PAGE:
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From the beginning, endodontics has relied on imaging processes. As a rule, dental film images are used throughout the entire endodontic course of treatment and for assessing the outcome. However, X-rays are not infallible. Already 50 years ago, Bender and Seltzer (1), in their classic study, emphasized the fact that periapical lesions, which are limited to cancellous bone, cannot be recognized definitely. Numerous studies have been published, which demonstrate the limitations of conventional X-ray technology (1,2,3,4). Estrela et al. (5) compared the diagnostic precision of dental film and panoramic tomography to CBCT with regard to recognizing apical periodontal inflammation. They determined sensitivity of 0.55 and 0.28 for the dental film and panoramic tomography. Contrary to the diagnostic uncertainty of conventional X-rays mentioned above, it was possible to accurately determine the presence and size of the lesion in all cases with the help of CBCT (sensitivity for CBCT: 1.0). This allows the conclusion that CBCT diagnostics can be used as the new „gold standard“ for diagnosing the presence or absence of apical periodontal inflammation (5). These results were confirmed by many other studies (6,7). With the introduction of CBCT to dentistry in 1998, it also was possible to decisively improve diagnostics in endodontics because CBCT provided significantly more accurate images with reduced radiation dosage as compared to computer tomography (3).
In this clinical case, a 48-year-old male patient was referred by his ENT physician for clarification of a dentogenic cause. The clinical and X-ray exams (Fig. 1 and 2) initially revealed no dentogenic cause for the problems on the right side of the face.
In further consultation with the ENT physician, who had actually requested a CT scan of the paranasal sinus, it was possible to convince him of performing a CBCT of this region, particularly because of the lower radiation dosage and higher resolution. The CBCT scan showed a clear-cut swelling of the maxillary sinus mucosa in the region of tooth 17 (Fig. 3 and 4). Maillet et al. (8) found that far more than 50% of cases with sinusitis maxillaris have a dentogenic cause, and in most cases the palatal root of the first molar, followed by the mesiobuccal root of the second molar, is responsible for this (8).
After consultation with the ENT physician, tooth 17 was treated endodontically. The complaints of the patient subsided after the treatment.
Fig. 5: Tooth 17 after endodontic treatment
A recall CBCT was performed two years after completion of the endodontic treatment after consultation with the ENT physician because no information about the state of the maxillary sinus, either before or after the treatment, was obtained from the dental film. Thereupon, as compared to the first scan, healing of the maxillary sinus mucosa can be seen on both section planes of the CBCT (Fig. 6 and 7).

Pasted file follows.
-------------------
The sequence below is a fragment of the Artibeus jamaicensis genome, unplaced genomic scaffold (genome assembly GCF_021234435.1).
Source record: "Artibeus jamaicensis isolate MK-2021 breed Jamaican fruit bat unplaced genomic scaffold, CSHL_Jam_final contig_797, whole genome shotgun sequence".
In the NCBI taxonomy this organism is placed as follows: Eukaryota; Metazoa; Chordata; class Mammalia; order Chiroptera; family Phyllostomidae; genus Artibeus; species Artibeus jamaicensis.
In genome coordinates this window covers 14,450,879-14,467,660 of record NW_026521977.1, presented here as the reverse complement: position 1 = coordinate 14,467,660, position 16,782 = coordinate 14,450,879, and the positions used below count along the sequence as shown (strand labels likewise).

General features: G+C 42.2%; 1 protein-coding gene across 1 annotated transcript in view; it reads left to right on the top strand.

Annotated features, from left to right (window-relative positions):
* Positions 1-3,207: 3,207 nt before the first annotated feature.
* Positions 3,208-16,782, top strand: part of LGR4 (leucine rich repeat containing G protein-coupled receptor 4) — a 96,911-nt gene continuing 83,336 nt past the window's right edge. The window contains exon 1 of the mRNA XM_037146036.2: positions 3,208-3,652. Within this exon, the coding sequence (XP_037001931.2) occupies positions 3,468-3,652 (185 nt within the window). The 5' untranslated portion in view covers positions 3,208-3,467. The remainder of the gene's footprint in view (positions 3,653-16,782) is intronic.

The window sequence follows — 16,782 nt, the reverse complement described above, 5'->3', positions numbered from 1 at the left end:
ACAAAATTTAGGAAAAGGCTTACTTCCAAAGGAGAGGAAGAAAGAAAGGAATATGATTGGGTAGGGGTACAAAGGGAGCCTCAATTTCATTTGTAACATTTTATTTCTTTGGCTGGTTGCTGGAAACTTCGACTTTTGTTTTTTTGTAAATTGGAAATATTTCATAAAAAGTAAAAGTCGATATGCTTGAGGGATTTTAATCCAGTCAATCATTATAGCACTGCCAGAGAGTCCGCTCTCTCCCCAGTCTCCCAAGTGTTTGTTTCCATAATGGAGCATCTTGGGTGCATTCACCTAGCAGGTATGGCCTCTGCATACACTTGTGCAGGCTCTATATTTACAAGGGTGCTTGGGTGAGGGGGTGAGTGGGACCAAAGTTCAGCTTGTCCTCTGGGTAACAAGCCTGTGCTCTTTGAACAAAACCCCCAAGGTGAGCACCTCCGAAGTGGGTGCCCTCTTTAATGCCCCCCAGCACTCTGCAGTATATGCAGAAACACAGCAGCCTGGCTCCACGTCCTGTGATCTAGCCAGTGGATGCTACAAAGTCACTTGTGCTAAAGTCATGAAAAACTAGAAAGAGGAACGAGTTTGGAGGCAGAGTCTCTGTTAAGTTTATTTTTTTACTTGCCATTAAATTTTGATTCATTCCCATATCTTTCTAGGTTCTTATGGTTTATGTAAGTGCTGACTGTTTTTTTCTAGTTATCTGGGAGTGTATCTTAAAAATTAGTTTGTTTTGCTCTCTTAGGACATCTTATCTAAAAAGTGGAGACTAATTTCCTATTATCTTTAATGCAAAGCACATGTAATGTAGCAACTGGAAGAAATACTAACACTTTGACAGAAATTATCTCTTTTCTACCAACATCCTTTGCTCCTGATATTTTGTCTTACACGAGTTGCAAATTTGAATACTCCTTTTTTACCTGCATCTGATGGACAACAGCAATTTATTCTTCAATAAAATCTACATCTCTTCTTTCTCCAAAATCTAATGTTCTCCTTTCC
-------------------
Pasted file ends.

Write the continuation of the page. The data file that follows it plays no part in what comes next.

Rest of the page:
In the following clinical case, the 50-year-old male patient was referred to us for further treatment by his general dentist because the patient complained about persistent pain after a root canal treatment. The dental film (Fig.8) taken by the general dentist shows a sufficient root filling.
Fig. 8: Dental film of the dentist
Clinically the tooth showed a positive reaction to percussion, and the patient stated that pressure caused pain. The CBCT image taken by us revealed a non-prepared canal on the lingual side (Fig. 9 and 10). An endodontic treatment may fail because additional roots or canals are not detected and treated (9). In addition to the lingual canals and roots in the region of the anterior teeth and premolars of the lower jaw, the second mesiobuccal root canal of the upper molars frequently is the cause for additional treatment.
In the course of the final revision, both canals were prepared and filled with thermoplastic material. The patient already was without pain after the first session, which involved revision of the buccal canal and preparation the lingual canal.
List of references
(1) Bender IB, Seltzer S. Roentgenographic and direct observation of experimental lesions in bone. J Am Dent Assoc 1961;62:152-160.
(2) Bender IB. Factors influencing the radiographic appearance of bony lesions. J Endod 1997;23:5-14.
(3) Mozzo P, Procacci C, Tacconi A. A new volumetric CT machine for dental imaging based on the cone-beam technique: preliminary results. Eur Radiol 1998;8:1558-1564.
(4) Patel S, Mannocci F, Shemesh H, Wu MK, Wesselink PR, Lambrechts P. Radiographs and CBCT – time for a reassessment? Int Endod J 2011;44:887-888.
(5) Estrela C, Bueno MR, Leles CR, Azevedo BC, Azevedo JR. Accuracy of cone beam computed tomography and panoramic radiography for the detection of apical periodontitis. J Endod 2008;34:273-279.
(6) Patel S, Dawood A, Mannocci F, Wilson R, Pitt Ford T. Detection of periapical bone defects in human jaws using cone beam computed tomography and intraoral radiography. Int Endod J 2009;42:507-515.
(7) Stavropoulos A, Wenzel A. Accuracy of cone beam dental CT, intraoral digital and conventional film radiography for the detection of periapical lesions: an ex vivo study in pig jaws. Clin Oral Investig 2007;11:101-106.
(8) Maillet M, Bowles WR, McClanahan SL, John MT, Ahmad M. Cone-beam computed tomography evaluation of maxillary sinusitis. J Endod 2011;37:753-757
(9) Patel S, Durack C. Cone beam computed tomography in endodontics. Braz Dent J 2012;23:179-191